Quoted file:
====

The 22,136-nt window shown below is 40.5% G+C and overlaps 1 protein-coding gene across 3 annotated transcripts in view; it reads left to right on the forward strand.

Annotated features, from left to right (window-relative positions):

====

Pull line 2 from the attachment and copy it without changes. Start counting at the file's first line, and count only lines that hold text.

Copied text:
Annotated features, from left to right (window-relative positions):